Pyramid math is a special technique used to teach basic addition skills through an illustration of 10 boxes stacked like a pyramid (four at the bottom, then three, then two, then one) and adding the numbers in adjacent boxes until reaching the top. The activity can be modified to use multiplication as well -- multiplying the numbers at the bottom until reaching the product at the top. Working backward (i.e., starting with the top number) provides the factors.
Since not all numbers factor in the way needed for pyramid math to work, when you create a pyramid math factoring problem, it may be best to begin at the top, filling in numbers in the four boxes, solving the problem through multiplication and then using the final number as the starting point for the factoring problem.
Create a math pyramid by drawing a single row of four consecutive boxes adjacent to each other. Draw another three adjacent boxes directly on top of these--then another level with two boxes and finally one box on top of them all.
Provide the final product in the top box. The number can't be prime or the product of two prime numbers or else the pyramid won't work. Similarly, the two factors of the product must share a common factor. For example, use the number 384.
Factor the number in the top box into the row of two boxes below it. Remember that factors are numbers that can be multiplied together to make the number being factored.
For example, 384 can be factored by 16 and 24.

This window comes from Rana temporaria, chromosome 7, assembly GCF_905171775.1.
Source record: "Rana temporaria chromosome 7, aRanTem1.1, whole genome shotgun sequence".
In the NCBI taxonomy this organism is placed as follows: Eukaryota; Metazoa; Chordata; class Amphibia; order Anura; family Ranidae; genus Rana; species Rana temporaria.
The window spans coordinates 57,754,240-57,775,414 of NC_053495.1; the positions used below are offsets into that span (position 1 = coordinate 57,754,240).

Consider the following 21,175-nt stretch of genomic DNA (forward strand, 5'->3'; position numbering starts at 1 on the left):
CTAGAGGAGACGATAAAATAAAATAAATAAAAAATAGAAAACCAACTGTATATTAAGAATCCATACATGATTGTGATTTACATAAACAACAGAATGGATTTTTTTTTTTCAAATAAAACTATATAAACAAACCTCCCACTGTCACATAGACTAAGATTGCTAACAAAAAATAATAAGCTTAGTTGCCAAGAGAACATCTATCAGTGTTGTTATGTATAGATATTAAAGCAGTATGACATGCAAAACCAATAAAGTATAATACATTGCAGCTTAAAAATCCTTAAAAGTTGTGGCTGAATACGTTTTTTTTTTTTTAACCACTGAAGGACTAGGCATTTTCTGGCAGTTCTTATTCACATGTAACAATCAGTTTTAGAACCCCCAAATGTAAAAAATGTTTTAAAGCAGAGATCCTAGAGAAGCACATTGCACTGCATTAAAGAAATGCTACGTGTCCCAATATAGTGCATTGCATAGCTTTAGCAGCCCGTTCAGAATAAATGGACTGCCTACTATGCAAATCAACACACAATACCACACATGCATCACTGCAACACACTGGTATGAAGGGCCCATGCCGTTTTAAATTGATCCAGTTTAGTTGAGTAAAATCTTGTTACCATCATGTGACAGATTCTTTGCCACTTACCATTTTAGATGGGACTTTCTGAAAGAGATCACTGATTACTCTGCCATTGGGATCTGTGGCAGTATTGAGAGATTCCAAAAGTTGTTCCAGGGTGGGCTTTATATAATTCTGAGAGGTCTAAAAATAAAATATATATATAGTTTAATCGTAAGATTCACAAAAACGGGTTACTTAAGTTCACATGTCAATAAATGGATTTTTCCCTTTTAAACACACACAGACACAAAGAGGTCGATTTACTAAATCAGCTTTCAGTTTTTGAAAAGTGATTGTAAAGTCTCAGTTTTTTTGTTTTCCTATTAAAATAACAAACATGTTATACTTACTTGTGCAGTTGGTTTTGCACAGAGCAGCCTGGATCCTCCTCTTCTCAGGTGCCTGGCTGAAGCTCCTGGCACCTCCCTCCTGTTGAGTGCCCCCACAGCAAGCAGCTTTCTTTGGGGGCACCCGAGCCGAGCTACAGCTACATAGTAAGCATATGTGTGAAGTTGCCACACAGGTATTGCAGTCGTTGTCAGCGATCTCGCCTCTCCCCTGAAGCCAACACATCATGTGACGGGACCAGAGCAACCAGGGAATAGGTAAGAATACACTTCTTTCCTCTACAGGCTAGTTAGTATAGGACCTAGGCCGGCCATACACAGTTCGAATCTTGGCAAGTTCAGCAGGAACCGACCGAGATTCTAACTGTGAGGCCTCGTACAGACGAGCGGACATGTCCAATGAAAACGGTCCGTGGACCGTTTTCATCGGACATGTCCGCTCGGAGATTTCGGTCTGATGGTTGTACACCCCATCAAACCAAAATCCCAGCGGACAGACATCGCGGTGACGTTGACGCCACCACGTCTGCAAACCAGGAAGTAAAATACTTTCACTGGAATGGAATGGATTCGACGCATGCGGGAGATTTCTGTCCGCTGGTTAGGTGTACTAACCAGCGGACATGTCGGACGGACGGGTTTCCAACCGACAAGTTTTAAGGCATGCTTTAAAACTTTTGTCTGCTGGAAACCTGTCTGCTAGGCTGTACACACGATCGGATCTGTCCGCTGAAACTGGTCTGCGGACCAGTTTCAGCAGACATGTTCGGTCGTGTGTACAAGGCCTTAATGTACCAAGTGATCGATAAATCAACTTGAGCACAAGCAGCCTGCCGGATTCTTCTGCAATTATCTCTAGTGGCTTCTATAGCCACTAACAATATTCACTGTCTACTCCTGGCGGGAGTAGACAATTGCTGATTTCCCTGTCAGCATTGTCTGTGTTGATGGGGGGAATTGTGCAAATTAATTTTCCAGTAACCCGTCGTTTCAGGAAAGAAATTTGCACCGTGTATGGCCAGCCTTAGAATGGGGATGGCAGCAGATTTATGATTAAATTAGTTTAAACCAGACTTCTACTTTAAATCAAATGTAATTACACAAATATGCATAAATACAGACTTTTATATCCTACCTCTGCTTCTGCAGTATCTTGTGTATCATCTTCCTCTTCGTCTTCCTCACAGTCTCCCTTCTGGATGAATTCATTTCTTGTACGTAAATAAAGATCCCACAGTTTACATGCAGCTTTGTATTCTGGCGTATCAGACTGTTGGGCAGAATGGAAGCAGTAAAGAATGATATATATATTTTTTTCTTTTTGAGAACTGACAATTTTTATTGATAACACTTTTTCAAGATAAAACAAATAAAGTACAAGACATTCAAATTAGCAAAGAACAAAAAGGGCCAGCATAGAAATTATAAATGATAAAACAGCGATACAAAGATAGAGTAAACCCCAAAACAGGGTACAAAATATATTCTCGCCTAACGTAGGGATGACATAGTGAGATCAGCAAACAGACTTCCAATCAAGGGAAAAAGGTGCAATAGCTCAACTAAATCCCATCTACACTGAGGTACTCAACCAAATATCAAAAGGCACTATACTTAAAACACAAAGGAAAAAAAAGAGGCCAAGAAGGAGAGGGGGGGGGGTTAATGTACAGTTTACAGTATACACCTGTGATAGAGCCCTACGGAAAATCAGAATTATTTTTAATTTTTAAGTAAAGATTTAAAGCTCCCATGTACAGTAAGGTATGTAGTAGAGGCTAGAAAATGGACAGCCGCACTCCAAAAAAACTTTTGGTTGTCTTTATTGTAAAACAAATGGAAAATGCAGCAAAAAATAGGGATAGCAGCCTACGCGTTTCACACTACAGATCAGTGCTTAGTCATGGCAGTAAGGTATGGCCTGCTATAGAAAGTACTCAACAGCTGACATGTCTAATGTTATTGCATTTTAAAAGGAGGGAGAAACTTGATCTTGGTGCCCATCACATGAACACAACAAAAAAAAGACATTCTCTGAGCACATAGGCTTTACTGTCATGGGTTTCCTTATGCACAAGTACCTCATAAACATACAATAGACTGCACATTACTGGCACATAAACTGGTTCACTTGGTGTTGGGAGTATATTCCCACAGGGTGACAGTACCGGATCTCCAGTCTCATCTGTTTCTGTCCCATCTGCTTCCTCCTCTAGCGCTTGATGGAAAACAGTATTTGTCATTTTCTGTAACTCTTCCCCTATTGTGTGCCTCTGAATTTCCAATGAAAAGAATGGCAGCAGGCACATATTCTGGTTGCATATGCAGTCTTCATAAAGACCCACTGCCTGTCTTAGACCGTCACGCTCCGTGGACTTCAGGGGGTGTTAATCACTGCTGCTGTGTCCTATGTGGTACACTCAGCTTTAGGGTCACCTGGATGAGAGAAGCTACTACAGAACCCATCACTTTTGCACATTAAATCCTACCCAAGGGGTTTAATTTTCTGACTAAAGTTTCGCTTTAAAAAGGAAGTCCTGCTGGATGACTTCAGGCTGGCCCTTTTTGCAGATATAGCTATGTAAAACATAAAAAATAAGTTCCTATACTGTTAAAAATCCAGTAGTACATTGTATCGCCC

Factor the numbers in the row of two boxes into the three boxes below. The two numbers must have a common factor, which can be further broken apart in order to fill the pyramid.
For example: 16 factors into 1 and 16, 2 and 8 or 4 and 4; 1 and 2 can't be factored further, so they are incorrect. Then, 24 factors into 1 and 24, 2 and 12, 3 and 8 and 4 and 6; 1, 2 and 3 can't be factored, so they are incorrect. Therefore, 16 and 24 share the common factor of 4, so the third row has 4, 4, 6.
Factor the numbers in the three boxes of the second row into the four boxes at the bottom. Here, the number in the middle of the three boxes must have a factor common with each of the other factors (but not the same number with both of them). The end result will be the factors of the starting number.
For example: 4 is factored into 1 and 4 or 2 and 2. Same with the second 4, and 6 is factored into 1 and 6 or 2 and 3. The last row can read either 1, 4, 1, 6 or 2, 2, 2, 3.
About the Author
Jess Kroll has been writing since 2005. He has contributed to "Hawaii Independent," "Honolulu Weekly" and "News Drops," as well as numerous websites. His prose, poetry and essays have been published in numerous journals and literary magazines. Kroll holds a Master of Fine Arts in writing from the University of San Francisco.
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